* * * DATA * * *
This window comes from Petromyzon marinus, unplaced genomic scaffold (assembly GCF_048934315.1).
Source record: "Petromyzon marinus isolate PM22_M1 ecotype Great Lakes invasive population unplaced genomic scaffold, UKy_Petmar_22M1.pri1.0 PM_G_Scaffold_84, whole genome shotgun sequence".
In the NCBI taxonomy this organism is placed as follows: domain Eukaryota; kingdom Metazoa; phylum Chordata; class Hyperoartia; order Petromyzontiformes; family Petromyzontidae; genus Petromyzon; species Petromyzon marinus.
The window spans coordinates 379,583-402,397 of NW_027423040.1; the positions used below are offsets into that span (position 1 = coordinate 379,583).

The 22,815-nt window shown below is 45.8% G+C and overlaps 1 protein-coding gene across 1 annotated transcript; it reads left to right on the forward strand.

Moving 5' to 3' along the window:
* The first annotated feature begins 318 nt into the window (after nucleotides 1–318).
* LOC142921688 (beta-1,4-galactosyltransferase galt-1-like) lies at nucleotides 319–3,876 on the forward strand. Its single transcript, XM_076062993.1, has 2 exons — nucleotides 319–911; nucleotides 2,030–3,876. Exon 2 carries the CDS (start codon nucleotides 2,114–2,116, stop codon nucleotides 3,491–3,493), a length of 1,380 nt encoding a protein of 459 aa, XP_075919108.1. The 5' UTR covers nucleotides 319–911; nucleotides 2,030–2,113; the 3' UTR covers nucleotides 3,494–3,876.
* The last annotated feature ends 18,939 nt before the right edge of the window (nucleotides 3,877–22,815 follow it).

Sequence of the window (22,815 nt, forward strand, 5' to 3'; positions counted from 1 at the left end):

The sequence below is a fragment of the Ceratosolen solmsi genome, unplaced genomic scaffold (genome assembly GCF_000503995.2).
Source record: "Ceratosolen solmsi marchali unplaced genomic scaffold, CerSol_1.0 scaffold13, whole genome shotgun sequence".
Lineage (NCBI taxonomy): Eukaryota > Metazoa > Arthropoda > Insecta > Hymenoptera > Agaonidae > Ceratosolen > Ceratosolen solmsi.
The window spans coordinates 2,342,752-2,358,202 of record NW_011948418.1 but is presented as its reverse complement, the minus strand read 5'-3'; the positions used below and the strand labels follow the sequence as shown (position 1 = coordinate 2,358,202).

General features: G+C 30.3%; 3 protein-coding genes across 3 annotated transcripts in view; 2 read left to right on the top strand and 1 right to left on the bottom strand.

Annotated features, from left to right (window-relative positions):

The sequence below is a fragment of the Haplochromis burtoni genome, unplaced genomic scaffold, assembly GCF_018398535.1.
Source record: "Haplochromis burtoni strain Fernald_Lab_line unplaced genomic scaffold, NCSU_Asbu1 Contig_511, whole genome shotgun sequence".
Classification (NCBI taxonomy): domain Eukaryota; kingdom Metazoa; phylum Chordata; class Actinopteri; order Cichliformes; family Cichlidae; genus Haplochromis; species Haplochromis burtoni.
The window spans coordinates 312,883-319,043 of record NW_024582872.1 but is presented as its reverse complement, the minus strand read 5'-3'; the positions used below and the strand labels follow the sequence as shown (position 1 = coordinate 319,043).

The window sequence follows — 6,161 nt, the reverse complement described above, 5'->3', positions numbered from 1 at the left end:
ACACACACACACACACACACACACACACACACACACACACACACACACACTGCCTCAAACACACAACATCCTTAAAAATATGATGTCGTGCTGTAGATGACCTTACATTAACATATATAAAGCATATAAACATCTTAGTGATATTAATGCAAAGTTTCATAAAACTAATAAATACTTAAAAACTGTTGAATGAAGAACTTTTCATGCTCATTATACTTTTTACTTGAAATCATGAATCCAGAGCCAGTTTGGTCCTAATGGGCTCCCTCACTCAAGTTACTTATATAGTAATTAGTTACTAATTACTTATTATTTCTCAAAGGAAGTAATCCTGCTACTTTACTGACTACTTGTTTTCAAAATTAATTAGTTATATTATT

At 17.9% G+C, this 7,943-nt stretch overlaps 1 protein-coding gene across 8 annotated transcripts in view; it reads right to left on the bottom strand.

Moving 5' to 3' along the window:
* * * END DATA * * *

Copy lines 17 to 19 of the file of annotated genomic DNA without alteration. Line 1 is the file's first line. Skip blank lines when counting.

The sequence below is a fragment of the Haplochromis burtoni genome, unplaced genomic scaffold, assembly GCF_018398535.1.
Source record: "Haplochromis burtoni strain Fernald_Lab_line unplaced genomic scaffold, NCSU_Asbu1 Contig_511, whole genome shotgun sequence".
Classification (NCBI taxonomy): domain Eukaryota; kingdom Metazoa; phylum Chordata; class Actinopteri; order Cichliformes; family Cichlidae; genus Haplochromis; species Haplochromis burtoni.